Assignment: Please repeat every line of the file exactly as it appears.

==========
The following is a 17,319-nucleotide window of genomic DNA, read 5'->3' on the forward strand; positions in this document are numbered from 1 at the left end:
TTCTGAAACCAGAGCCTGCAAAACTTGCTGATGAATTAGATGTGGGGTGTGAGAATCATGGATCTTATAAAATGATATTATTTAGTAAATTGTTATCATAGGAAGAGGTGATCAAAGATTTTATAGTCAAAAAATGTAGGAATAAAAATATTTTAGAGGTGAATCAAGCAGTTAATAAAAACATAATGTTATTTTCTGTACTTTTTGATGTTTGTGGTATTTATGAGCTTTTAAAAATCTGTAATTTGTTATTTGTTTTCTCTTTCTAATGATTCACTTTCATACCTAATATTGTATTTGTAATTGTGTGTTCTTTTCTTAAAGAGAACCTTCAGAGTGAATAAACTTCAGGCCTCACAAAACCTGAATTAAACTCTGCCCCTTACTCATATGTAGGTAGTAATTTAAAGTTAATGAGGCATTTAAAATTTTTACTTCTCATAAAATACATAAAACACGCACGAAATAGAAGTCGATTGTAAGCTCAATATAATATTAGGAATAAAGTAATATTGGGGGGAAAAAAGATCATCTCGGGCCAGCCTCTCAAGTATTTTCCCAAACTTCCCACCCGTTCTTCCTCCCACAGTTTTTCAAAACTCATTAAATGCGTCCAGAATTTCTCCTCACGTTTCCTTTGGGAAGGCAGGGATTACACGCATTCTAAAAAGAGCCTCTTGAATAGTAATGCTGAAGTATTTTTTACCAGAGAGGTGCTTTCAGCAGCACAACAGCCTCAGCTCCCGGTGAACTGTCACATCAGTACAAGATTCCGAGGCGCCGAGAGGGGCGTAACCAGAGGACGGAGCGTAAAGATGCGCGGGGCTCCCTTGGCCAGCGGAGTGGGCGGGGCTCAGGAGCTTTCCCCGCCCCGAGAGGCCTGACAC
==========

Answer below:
The following is a 17,319-nucleotide window of genomic DNA, read 5'->3' on the forward strand; positions in this document are numbered from 1 at the left end:
TTCTGAAACCAGAGCCTGCAAAACTTGCTGATGAATTAGATGTGGGGTGTGAGAATCATGGATCTTATAAAATGATATTATTTAGTAAATTGTTATCATAGGAAGAGGTGATCAAAGATTTTATAGTCAAAAAATGTAGGAATAAAAATATTTTAGAGGTGAATCAAGCAGTTAATAAAAACATAATGTTATTTTCTGTACTTTTTGATGTTTGTGGTATTTATGAGCTTTTAAAAATCTGTAATTTGTTATTTGTTTTCTCTTTCTAATGATTCACTTTCATACCTAATATTGTATTTGTAATTGTGTGTTCTTTTCTTAAAGAGAACCTTCAGAGTGAATAAACTTCAGGCCTCACAAAACCTGAATTAAACTCTGCCCCTTACTCATATGTAGGTAGTAATTTAAAGTTAATGAGGCATTTAAAATTTTTACTTCTCATAAAATACATAAAACACGCACGAAATAGAAGTCGATTGTAAGCTCAATATAATATTAGGAATAAAGTAATATTGGGGGGAAAAAAGATCATCTCGGGCCAGCCTCTCAAGTATTTTCCCAAACTTCCCACCCGTTCTTCCTCCCACAGTTTTTCAAAACTCATTAAATGCGTCCAGAATTTCTCCTCACGTTTCCTTTGGGAAGGCAGGGATTACACGCATTCTAAAAAGAGCCTCTTGAATAGTAATGCTGAAGTATTTTTTACCAGAGAGGTGCTTTCAGCAGCACAACAGCCTCAGCTCCCGGTGAACTGTCACATCAGTACAAGATTCCGAGGCGCCGAGAGGGGCGTAACCAGAGGACGGAGCGTAAAGATGCGCGGGGCTCCCTTGGCCAGCGGAGTGGGCGGGGCTCAGGAGCTTTCCCCGCCCCGAGAGGCCTGACAC